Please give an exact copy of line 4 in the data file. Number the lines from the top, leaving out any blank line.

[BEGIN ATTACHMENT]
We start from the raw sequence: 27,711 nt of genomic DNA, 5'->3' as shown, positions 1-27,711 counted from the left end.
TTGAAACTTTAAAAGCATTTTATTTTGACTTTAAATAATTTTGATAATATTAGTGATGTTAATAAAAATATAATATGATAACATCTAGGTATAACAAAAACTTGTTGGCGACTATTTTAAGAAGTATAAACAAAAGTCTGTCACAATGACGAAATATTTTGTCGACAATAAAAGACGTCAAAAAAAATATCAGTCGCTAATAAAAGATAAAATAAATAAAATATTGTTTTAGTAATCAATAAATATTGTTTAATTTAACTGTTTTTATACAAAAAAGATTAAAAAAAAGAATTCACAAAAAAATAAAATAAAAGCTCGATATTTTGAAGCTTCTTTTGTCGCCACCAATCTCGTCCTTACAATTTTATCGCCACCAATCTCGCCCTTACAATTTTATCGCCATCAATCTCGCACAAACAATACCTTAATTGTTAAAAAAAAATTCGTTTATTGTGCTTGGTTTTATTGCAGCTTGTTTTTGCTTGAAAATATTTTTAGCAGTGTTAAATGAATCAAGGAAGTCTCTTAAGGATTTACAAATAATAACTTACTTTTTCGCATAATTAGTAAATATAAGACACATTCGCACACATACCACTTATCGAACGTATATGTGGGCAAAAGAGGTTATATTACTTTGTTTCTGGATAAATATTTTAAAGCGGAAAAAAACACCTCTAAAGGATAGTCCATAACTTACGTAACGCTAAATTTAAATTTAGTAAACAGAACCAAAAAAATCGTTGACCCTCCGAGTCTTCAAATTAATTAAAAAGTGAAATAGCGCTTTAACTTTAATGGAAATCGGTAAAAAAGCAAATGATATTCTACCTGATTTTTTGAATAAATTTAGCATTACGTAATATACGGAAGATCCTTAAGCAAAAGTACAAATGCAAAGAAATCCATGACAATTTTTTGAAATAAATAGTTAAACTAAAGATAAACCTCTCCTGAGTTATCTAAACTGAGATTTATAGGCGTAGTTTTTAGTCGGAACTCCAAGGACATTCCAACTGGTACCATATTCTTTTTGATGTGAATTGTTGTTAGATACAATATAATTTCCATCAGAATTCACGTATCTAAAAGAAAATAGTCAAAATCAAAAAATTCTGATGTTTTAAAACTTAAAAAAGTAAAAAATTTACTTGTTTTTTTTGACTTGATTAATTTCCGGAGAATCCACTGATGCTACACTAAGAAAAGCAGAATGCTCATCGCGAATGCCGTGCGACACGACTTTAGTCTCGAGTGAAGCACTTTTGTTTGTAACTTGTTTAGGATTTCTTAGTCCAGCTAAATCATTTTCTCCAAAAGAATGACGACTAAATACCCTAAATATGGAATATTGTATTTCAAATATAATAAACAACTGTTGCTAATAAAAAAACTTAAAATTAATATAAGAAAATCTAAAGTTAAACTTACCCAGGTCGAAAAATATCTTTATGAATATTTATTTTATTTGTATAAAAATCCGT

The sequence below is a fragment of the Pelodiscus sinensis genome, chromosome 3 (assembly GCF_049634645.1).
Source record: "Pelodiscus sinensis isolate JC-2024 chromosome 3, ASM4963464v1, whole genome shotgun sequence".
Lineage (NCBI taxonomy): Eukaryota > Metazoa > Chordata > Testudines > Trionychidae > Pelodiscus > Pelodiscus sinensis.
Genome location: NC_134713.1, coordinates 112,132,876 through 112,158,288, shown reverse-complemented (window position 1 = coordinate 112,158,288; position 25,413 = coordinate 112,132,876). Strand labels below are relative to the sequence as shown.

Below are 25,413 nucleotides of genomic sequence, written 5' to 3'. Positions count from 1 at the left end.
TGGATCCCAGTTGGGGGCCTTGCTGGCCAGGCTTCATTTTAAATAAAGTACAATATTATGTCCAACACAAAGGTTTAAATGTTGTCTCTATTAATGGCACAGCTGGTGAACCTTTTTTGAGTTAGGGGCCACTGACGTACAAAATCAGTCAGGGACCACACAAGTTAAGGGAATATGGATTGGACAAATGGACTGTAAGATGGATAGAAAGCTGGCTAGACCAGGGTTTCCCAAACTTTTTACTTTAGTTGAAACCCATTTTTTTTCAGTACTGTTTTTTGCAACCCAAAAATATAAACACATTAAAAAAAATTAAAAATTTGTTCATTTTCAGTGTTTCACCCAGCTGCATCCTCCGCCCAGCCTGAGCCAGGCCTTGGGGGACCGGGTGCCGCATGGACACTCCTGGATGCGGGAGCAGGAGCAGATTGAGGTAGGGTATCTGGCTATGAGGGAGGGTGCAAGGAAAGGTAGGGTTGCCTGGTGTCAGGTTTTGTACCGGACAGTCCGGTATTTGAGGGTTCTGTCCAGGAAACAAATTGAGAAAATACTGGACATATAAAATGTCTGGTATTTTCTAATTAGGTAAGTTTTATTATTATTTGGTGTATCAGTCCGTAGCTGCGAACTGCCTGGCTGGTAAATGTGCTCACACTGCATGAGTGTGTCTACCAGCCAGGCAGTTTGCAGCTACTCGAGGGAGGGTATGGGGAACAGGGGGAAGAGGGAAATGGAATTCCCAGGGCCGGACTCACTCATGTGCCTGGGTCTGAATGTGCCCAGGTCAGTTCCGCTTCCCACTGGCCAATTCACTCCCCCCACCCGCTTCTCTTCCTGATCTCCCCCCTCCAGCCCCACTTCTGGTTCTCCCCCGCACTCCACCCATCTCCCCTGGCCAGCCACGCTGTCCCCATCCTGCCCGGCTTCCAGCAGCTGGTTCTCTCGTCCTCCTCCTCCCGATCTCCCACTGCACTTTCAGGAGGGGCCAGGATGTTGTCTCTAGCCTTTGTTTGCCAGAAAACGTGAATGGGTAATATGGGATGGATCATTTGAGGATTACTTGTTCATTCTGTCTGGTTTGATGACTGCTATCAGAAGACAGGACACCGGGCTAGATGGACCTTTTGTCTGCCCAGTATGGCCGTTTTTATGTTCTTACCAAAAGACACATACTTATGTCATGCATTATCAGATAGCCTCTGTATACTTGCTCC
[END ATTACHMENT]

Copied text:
Source record: "Pelodiscus sinensis isolate JC-2024 chromosome 3, ASM4963464v1, whole genome shotgun sequence".